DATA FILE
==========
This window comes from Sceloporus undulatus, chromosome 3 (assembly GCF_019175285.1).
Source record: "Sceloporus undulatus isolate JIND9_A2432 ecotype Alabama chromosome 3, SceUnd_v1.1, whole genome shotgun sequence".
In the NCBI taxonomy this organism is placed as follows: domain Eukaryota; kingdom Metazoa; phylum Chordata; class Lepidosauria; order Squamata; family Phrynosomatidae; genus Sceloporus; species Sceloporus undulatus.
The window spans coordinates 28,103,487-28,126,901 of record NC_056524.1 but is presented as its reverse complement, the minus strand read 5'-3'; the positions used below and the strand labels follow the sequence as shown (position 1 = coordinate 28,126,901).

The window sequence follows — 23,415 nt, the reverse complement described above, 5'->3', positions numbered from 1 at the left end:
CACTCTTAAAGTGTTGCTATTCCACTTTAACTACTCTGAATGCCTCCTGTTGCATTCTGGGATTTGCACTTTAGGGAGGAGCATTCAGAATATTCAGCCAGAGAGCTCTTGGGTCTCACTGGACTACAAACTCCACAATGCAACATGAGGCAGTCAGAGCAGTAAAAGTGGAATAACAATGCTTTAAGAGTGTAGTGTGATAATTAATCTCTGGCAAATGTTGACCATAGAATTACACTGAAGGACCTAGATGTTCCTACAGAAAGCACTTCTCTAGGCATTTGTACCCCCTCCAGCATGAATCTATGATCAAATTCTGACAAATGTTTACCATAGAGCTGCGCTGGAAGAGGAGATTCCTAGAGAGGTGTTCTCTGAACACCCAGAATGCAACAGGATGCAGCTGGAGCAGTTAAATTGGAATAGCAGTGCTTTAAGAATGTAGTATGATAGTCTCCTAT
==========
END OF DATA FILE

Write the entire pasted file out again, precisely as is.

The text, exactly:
This window comes from Sceloporus undulatus, chromosome 3 (assembly GCF_019175285.1).
Source record: "Sceloporus undulatus isolate JIND9_A2432 ecotype Alabama chromosome 3, SceUnd_v1.1, whole genome shotgun sequence".
In the NCBI taxonomy this organism is placed as follows: domain Eukaryota; kingdom Metazoa; phylum Chordata; class Lepidosauria; order Squamata; family Phrynosomatidae; genus Sceloporus; species Sceloporus undulatus.
The window spans coordinates 28,103,487-28,126,901 of record NC_056524.1 but is presented as its reverse complement, the minus strand read 5'-3'; the positions used below and the strand labels follow the sequence as shown (position 1 = coordinate 28,126,901).

The window sequence follows — 23,415 nt, the reverse complement described above, 5'->3', positions numbered from 1 at the left end:
CACTCTTAAAGTGTTGCTATTCCACTTTAACTACTCTGAATGCCTCCTGTTGCATTCTGGGATTTGCACTTTAGGGAGGAGCATTCAGAATATTCAGCCAGAGAGCTCTTGGGTCTCACTGGACTACAAACTCCACAATGCAACATGAGGCAGTCAGAGCAGTAAAAGTGGAATAACAATGCTTTAAGAGTGTAGTGTGATAATTAATCTCTGGCAAATGTTGACCATAGAATTACACTGAAGGACCTAGATGTTCCTACAGAAAGCACTTCTCTAGGCATTTGTACCCCCTCCAGCATGAATCTATGATCAAATTCTGACAAATGTTTACCATAGAGCTGCGCTGGAAGAGGAGATTCCTAGAGAGGTGTTCTCTGAACACCCAGAATGCAACAGGATGCAGCTGGAGCAGTTAAATTGGAATAGCAGTGCTTTAAGAATGTAGTATGATAGTCTCCTAT